By Kostya Etus, CFA® Head of Strategy, Dynamic Investment Management
The U.S. Federal Reserve (Fed) is expected to raise short-term interest rates by 0.25% on Wednesday, the first interest rate hike in three years. This will be the official start of a tightening, or more restrictive, monetary policy. This is typically not favorable for the financial markets, but it’s important to understand why they are doing it. Generally, a restrictive monetary policy is implemented to control an overheated economy and/or high levels of inflation.
The Fed is mandated to promote the goals of 1) maximum employment 2) stable prices and 3) moderate long-term interest rates. This generally translates to positive and stable economic growth as measured by gross domestic product (GDP), low unemployment rate, and low and stable inflation generally targeting 2% per year, as measured by personal consumption expenditures (PCE).
Economic projections of Federal Reserve Board members and Federal Reserve Bank presidents, under their individual assumptions of projected appropriate monetary policy, December 2021
To get a better understanding of the Fed’s reasoning, let’s review the Fed’s last economic forecast from December 2021, and how the current economic environment may impact those projections.
3 Key Economic Indicators
- Economic Growth: The global pandemic hit economic growth hard in 2020, but it rebounded strong in 2021 from pent up demand. As the economy settles into a more sustainable level, the uncertainty surrounding Russia and Ukraine could impact consumer and corporate spending, putting downward pressure on future growth projections.
- Labor Market: The unemployment rate has dropped considerably since the pandemic highs, now at under 4%. Additionally, job openings outweigh unemployed workers by a wide margin. The labor market is quite strong based on historic standards and the unemployment rate projection may see an improvement, despite the geopolitical concerns.
- Inflation: As the economy heated up in 2021 with high consumer demand and government stimulus support, it was met with supply-chain disruptions caused by new COVID variants in the second half of the year, leading to significant increases in prices. The war has only made supply issues worse and raised prices for basic commodities such as food and energy, thus the expectation will be for even higher inflation.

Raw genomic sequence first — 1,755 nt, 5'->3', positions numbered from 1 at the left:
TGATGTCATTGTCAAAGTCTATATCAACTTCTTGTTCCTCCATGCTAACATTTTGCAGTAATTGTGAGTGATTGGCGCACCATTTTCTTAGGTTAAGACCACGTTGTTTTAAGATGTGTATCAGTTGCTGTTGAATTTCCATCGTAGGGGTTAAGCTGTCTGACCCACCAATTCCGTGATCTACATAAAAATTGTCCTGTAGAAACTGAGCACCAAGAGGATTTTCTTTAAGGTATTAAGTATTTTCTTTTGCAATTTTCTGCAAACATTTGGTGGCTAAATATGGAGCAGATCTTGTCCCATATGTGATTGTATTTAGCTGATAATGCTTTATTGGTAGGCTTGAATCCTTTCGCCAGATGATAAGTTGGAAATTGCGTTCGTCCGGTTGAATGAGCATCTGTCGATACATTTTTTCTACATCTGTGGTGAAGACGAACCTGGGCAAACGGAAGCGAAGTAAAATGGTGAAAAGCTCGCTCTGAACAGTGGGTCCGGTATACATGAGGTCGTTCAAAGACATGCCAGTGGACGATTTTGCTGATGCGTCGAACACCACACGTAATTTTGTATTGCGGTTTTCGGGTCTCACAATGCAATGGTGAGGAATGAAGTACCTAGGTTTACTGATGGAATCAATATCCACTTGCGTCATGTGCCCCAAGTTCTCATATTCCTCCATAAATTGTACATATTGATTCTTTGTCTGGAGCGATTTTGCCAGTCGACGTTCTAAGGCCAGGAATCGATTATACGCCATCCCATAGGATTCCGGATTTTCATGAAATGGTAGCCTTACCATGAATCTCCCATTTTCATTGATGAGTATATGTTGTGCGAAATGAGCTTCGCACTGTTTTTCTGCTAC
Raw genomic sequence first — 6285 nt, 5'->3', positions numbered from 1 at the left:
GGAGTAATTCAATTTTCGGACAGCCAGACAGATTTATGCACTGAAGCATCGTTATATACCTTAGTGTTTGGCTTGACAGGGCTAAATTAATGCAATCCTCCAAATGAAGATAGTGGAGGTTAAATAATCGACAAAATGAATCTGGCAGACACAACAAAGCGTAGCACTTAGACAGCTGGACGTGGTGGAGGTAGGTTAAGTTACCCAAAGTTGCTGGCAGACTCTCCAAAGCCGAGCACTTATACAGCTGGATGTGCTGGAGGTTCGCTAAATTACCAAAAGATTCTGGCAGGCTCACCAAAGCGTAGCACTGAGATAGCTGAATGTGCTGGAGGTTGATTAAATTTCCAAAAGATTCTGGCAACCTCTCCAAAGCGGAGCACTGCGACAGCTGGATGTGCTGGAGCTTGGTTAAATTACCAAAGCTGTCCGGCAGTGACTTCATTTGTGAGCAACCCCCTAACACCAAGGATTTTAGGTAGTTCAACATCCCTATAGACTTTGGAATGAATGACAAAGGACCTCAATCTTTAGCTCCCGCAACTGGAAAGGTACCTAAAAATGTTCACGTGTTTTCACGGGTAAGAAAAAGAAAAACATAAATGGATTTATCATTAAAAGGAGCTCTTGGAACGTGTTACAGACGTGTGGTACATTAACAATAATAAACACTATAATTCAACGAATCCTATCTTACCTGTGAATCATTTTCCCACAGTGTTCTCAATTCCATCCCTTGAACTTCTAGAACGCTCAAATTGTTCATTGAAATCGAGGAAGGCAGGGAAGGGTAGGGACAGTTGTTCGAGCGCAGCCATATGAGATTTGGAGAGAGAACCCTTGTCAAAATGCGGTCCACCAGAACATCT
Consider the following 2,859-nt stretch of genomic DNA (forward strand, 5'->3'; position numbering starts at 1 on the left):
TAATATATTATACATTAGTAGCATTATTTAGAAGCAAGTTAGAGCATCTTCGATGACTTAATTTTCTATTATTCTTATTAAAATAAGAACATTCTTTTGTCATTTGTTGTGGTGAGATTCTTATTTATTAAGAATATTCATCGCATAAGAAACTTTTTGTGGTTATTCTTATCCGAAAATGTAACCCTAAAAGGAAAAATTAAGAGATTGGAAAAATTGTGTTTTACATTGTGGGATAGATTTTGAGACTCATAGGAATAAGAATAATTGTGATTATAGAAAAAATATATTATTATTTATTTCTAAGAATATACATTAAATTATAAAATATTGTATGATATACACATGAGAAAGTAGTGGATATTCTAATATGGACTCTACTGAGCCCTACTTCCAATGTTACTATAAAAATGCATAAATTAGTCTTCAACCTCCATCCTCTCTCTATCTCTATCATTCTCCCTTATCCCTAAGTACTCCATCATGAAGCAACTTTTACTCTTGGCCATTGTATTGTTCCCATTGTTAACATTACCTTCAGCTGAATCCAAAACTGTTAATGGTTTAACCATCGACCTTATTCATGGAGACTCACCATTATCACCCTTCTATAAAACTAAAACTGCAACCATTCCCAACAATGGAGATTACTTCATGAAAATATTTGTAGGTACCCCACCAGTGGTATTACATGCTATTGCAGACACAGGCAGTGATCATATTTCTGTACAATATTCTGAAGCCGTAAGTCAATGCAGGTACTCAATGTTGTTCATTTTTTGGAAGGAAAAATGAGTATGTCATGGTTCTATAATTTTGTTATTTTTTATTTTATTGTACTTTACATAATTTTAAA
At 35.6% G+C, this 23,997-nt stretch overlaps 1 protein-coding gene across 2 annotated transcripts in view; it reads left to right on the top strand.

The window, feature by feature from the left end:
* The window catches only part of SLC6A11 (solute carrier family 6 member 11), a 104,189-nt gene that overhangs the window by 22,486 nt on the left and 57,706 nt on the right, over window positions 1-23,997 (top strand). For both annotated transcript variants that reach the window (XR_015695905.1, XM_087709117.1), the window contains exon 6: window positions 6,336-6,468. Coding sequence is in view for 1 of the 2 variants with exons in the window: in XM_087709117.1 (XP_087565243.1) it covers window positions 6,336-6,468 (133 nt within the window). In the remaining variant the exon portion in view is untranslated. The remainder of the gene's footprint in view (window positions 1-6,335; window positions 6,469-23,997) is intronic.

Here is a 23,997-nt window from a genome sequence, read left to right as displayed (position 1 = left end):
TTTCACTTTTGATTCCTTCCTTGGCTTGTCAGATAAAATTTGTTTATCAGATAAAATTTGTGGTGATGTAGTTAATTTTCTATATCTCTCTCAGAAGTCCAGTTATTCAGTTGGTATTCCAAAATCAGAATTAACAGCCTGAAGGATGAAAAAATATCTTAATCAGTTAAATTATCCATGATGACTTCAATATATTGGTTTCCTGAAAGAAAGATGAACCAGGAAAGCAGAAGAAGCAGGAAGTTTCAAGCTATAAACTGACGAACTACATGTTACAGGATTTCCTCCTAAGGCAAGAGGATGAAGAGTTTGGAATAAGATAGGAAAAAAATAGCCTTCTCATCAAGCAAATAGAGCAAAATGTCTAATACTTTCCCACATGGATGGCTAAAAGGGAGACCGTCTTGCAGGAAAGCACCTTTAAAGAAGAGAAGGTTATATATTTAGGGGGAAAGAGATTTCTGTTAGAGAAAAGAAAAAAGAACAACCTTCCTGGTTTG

Ultimately, the reason to increase interest rates is driven by the desire to curb inflation (which has increased to levels not seen in 40 years), supported by the notion that the U.S. economy is on level footing and strong enough to withstand the impact of the conflict in Eastern Europe.
3 Key Areas of Uncertainty
- China: On the COVID front, while the U.S. is seeing some of the lowest levels of cases since the start of the pandemic, China appears to be having a resurgence. Any significant outbreak could put yet another strain on the global supply chain with disruptions in manufacturing from shutdowns.
- Washington: Some U.S. government risks have been subdued with a debt ceiling increase last December and the spending bill that was passed last week. However, the outlook for any further fiscal stimulus may be limited and significantly lower than the past couple of years.
- Russia: Last but not least, the conflict in Ukraine remains the biggest question mark. Russian sanctions, global commodity prices, European energy dependence and many other issues will weigh heavily on the minds of Fed members as they contemplate the decisions for future monetary policy.
Ultimately, this global uncertainty will drive the Fed to a more cautious tightening cycle throughout the year. Fed Chairman Jerome Powell has repeatedly communicated the desire to proceed in a controlled and transparent manner to not cause further disruption in financial markets.
See Top 3 Ways to Diversify for Low and Rising Interest Rates for ideas on how to position portfolios in a rising rate environment.
As always, Dynamic recommends staying balanced, diversified and invested. Despite these short-term market pullbacks, it’s more important than ever to focus on the long-term.
Should you need help navigating client concerns, don’t hesitate to reach out to Dynamic’s Investment Management team at (800) 257-3840, ext. 4 or email@example.com.
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